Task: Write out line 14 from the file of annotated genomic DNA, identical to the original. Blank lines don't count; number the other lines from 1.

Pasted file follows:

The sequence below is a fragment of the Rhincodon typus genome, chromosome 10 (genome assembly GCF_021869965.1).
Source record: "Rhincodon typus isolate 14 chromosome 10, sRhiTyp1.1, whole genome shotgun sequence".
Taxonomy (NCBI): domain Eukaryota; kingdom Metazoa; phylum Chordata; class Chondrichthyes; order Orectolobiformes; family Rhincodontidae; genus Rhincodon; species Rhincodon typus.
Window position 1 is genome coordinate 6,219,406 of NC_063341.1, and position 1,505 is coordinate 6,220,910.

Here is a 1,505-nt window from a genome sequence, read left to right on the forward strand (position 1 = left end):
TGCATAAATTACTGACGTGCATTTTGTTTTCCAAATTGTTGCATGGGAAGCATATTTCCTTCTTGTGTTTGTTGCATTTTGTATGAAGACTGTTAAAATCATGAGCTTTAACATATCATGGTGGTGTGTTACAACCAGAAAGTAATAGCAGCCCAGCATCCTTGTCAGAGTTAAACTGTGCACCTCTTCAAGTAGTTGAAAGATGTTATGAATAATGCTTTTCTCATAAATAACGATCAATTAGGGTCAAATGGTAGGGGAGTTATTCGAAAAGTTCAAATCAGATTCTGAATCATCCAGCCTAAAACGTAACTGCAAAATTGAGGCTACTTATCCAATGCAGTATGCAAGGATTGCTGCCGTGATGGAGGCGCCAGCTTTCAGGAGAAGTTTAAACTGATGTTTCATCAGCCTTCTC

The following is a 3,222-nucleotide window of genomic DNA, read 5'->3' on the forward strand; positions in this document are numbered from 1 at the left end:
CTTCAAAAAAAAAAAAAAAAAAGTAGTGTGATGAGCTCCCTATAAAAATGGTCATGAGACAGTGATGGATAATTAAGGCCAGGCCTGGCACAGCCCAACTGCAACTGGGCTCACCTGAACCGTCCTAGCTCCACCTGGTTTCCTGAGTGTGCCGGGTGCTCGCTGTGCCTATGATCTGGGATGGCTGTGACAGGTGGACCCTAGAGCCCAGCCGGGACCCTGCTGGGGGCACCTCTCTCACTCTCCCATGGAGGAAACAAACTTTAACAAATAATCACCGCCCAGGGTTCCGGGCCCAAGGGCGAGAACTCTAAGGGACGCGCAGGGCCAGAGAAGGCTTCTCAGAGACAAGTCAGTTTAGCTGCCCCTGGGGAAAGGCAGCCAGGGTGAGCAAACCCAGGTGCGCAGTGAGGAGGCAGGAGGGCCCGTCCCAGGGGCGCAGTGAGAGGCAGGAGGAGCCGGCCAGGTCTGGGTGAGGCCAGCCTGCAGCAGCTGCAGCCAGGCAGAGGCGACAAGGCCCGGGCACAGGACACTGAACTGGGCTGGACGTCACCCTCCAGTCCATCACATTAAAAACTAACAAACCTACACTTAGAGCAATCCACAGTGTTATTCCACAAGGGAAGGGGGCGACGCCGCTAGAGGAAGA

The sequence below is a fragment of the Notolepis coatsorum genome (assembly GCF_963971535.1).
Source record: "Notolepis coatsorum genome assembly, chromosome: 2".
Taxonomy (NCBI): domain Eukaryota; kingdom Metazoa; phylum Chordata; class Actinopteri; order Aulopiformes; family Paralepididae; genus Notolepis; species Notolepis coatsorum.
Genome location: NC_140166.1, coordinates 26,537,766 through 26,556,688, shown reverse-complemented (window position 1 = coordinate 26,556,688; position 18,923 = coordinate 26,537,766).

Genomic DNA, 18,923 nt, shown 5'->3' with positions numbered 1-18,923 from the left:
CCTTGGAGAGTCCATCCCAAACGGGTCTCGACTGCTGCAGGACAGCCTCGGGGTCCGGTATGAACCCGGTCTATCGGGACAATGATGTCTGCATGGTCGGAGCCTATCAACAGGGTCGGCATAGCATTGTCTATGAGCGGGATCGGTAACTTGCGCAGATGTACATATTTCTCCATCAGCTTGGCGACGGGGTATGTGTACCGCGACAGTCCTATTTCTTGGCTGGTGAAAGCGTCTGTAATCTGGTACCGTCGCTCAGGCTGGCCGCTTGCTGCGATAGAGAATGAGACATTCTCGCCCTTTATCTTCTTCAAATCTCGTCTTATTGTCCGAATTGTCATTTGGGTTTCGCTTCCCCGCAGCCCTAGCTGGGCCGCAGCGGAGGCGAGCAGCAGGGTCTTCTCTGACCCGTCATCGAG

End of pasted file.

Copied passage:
CCTTGGAGAGTCCATCCCAAACGGGTCTCGACTGCTGCAGGACAGCCTCGGGGTCCGGTATGAACCCGGTCTATCGGGACAATGATGTCTGCATGGTCGGAGCCTATCAACAGGGTCGGCATAGCATTGTCTATGAGCGGGATCGGTAACTTGCGCAGATGTACATATTTCTCCATCAGCTTGGCGACGGGGTATGTGTACCGCGACAGTCCTATTTCTTGGCTGGTGAAAGCGTCTGTAATCTGGTACCGTCGCTCAGGCTGGCCGCTTGCTGCGATAGAGAATGAGACATTCTCGCCCTTTATCTTCTTCAAATCTCGTCTTATTGTCCGAATTGTCATTTGGGTTTCGCTTCCCCGCAGCCCTAGCTGGGCCGCAGCGGAGGCGAGCAGCAGGGTCTTCTCTGACCCGTCATCGAG